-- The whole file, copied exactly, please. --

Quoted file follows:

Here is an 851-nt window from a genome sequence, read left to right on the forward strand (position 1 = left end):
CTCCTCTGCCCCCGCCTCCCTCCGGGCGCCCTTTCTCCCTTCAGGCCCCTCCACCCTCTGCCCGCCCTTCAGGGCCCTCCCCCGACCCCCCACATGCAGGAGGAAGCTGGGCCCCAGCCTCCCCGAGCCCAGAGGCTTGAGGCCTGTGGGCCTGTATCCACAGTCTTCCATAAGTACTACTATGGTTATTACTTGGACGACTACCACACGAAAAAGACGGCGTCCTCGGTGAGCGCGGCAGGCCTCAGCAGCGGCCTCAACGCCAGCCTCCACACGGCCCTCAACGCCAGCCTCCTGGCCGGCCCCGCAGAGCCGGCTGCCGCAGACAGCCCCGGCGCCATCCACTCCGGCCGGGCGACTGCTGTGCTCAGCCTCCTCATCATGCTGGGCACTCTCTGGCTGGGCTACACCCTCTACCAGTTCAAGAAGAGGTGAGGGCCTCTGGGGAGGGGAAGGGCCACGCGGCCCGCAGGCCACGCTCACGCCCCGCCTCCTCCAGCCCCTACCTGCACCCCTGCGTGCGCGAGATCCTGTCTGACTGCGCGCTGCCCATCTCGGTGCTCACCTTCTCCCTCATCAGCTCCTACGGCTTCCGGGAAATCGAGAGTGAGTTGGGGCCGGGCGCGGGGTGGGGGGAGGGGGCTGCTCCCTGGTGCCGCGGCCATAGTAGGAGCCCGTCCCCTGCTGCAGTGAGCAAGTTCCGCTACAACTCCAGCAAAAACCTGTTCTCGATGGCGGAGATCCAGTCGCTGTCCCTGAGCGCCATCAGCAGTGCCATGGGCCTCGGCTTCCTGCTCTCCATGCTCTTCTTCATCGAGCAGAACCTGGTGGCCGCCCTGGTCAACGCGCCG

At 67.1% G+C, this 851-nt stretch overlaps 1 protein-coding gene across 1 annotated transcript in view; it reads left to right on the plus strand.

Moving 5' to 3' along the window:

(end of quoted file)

Here is an 851-nt window from a genome sequence, read left to right on the forward strand (position 1 = left end):
CTCCTCTGCCCCCGCCTCCCTCCGGGCGCCCTTTCTCCCTTCAGGCCCCTCCACCCTCTGCCCGCCCTTCAGGGCCCTCCCCCGACCCCCCACATGCAGGAGGAAGCTGGGCCCCAGCCTCCCCGAGCCCAGAGGCTTGAGGCCTGTGGGCCTGTATCCACAGTCTTCCATAAGTACTACTATGGTTATTACTTGGACGACTACCACACGAAAAAGACGGCGTCCTCGGTGAGCGCGGCAGGCCTCAGCAGCGGCCTCAACGCCAGCCTCCACACGGCCCTCAACGCCAGCCTCCTGGCCGGCCCCGCAGAGCCGGCTGCCGCAGACAGCCCCGGCGCCATCCACTCCGGCCGGGCGACTGCTGTGCTCAGCCTCCTCATCATGCTGGGCACTCTCTGGCTGGGCTACACCCTCTACCAGTTCAAGAAGAGGTGAGGGCCTCTGGGGAGGGGAAGGGCCACGCGGCCCGCAGGCCACGCTCACGCCCCGCCTCCTCCAGCCCCTACCTGCACCCCTGCGTGCGCGAGATCCTGTCTGACTGCGCGCTGCCCATCTCGGTGCTCACCTTCTCCCTCATCAGCTCCTACGGCTTCCGGGAAATCGAGAGTGAGTTGGGGCCGGGCGCGGGGTGGGGGGAGGGGGCTGCTCCCTGGTGCCGCGGCCATAGTAGGAGCCCGTCCCCTGCTGCAGTGAGCAAGTTCCGCTACAACTCCAGCAAAAACCTGTTCTCGATGGCGGAGATCCAGTCGCTGTCCCTGAGCGCCATCAGCAGTGCCATGGGCCTCGGCTTCCTGCTCTCCATGCTCTTCTTCATCGAGCAGAACCTGGTGGCCGCCCTGGTCAACGCGCCG

At 67.1% G+C, this 851-nt stretch overlaps 1 protein-coding gene across 1 annotated transcript in view; it reads left to right on the plus strand.

Moving 5' to 3' along the window: